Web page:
Jan Resseger reviews fifteen years of corporate education reform led by Arne Duncan and Rahm Emanuel and finds failure, disruption, and racism.

It started in 2004 when Arne launched his Renaissance 2010 initiative, pledging to close 100 “failing schools” and replace them, in large part with charter schools. Rahm continued it by closing 49 schools on a single day.

Resseger relies on the brilliant analysis of the school closings by Eve Ewing, where she showed the pain inflicted on black families and communities by the closings.

Corporate school reform in Chicago, while claiming to be neutral and based on data, has always operated with racist implications. Ewing provides the numbers: “Of the students who would be affected by the closures, 88 percent were black; 90 percent of the schools were majority black, and 71 percent had mostly black teachers—a big deal in a country where 84 percent of public school teachers are white.”(Ghosts in the Schoolyard, p. 5).

Resseger then turns to a new study by Stephanie Farmer of Roosevelt University, which found that the city’s school-based budgeting disadvantaged the poorest schools, where black children were concentrated.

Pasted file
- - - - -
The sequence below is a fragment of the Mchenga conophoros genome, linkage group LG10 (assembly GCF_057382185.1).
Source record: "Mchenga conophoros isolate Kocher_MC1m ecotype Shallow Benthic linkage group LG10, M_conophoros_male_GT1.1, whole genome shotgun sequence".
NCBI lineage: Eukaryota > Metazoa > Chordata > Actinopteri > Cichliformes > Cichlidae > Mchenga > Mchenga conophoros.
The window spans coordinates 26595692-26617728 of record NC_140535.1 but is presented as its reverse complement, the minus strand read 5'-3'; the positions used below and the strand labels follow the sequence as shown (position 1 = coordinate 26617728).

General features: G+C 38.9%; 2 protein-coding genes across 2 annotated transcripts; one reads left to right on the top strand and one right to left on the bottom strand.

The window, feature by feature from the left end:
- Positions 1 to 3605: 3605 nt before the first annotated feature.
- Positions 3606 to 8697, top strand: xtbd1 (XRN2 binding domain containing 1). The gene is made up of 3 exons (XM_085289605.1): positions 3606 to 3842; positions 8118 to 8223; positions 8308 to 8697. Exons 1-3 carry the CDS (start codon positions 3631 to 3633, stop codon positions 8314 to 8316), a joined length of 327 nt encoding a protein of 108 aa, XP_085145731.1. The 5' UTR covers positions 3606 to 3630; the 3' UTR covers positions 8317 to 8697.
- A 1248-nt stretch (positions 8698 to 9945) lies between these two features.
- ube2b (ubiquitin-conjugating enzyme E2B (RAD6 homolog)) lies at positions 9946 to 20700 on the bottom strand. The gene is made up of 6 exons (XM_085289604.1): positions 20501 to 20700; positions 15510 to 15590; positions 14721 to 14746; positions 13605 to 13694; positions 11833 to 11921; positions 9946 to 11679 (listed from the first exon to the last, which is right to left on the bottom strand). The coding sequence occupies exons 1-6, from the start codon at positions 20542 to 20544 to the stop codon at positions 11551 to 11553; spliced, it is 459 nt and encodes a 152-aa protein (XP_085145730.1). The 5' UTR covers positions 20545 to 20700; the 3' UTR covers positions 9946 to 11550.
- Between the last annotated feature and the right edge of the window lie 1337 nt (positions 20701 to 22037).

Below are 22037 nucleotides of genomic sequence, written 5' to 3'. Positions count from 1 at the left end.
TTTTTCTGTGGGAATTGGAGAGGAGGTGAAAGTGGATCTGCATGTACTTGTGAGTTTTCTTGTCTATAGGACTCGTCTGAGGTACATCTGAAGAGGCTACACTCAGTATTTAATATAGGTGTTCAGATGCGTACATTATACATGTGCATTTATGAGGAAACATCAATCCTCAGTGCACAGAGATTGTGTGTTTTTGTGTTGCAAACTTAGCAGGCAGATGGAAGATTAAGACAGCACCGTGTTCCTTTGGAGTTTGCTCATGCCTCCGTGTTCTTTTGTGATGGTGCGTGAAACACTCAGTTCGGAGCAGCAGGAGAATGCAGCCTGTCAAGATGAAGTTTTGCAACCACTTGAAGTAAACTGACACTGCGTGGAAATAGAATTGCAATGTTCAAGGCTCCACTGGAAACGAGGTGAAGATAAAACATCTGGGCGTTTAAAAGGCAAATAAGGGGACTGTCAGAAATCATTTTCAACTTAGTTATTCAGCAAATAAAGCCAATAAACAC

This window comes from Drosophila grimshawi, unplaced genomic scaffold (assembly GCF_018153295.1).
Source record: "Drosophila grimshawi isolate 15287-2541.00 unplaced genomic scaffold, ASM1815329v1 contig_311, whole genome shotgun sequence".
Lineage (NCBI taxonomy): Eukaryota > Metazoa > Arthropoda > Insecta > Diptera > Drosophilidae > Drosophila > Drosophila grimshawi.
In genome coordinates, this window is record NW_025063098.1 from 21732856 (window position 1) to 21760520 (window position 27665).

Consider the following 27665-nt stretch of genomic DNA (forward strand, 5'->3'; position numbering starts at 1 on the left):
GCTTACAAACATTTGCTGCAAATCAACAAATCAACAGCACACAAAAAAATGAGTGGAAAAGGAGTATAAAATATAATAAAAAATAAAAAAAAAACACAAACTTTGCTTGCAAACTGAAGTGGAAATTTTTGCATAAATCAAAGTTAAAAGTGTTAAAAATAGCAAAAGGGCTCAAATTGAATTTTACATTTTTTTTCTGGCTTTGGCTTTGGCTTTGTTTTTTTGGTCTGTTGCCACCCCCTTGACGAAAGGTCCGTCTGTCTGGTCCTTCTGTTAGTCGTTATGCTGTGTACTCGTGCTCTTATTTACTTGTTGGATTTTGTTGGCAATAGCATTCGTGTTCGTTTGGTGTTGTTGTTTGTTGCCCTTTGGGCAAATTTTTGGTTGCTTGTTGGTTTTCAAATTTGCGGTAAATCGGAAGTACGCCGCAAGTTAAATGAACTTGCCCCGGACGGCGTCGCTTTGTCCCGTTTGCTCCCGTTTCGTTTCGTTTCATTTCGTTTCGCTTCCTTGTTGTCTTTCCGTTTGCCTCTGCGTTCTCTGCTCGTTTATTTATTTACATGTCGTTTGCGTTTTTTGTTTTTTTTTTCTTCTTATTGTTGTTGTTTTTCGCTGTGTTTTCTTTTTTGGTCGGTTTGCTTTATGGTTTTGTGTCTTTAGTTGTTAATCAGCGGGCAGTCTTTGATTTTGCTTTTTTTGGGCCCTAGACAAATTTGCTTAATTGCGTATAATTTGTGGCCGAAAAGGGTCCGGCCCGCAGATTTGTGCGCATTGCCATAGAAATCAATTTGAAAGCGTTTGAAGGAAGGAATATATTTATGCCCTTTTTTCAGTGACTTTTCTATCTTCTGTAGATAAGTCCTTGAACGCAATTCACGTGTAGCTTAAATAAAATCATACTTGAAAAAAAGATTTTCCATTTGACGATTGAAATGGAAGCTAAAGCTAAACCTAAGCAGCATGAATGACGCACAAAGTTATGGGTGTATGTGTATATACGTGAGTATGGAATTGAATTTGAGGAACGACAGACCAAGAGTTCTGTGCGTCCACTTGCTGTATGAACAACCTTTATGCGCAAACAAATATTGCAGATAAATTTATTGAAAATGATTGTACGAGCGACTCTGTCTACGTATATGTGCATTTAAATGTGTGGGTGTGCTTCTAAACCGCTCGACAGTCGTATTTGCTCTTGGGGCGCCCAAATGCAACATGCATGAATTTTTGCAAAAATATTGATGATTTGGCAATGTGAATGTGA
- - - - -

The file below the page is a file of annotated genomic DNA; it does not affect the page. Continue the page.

A new report from Roosevelt University sociologist, Stephanie Farmer now documents that Student Based Budgeting Concentrates Low Budget Schools in Chicago’s Black Neighborhoods.

Farmer explains: “In 2014, Chicago Public Schools (CPS) adopted a system-wide Student Based Budgeting model for determining individual school budgets… Our findings show that CPS’ putatively color-blind Student Based Budgeting reproduces racial inequality by concentrating low-budget public schools almost exclusively in Chicago’s Black neighborhoods…  Since the 1990s, the Chicago Board of Education (CBOE) has adopted various reforms to make Chicago Public Schools work more like a business than a public good.  CBOE’s school choice reform of the early 2000s created a marketplace of schools by closing neighborhood public schools to make way for new types of schools, many of which were privatized charter schools.”

There is a rumor in Washington that Rahm wants to be Secretary of Education in the next Democratic Administration. Nothing in his record qualifies him for the job. He failed. Arne Duncan failed. The nation is living  with the consequences of their failed ideas, which were inherited from George W. Bush, Rod Paige, Sandy Kreisler, and Margaret Spellings.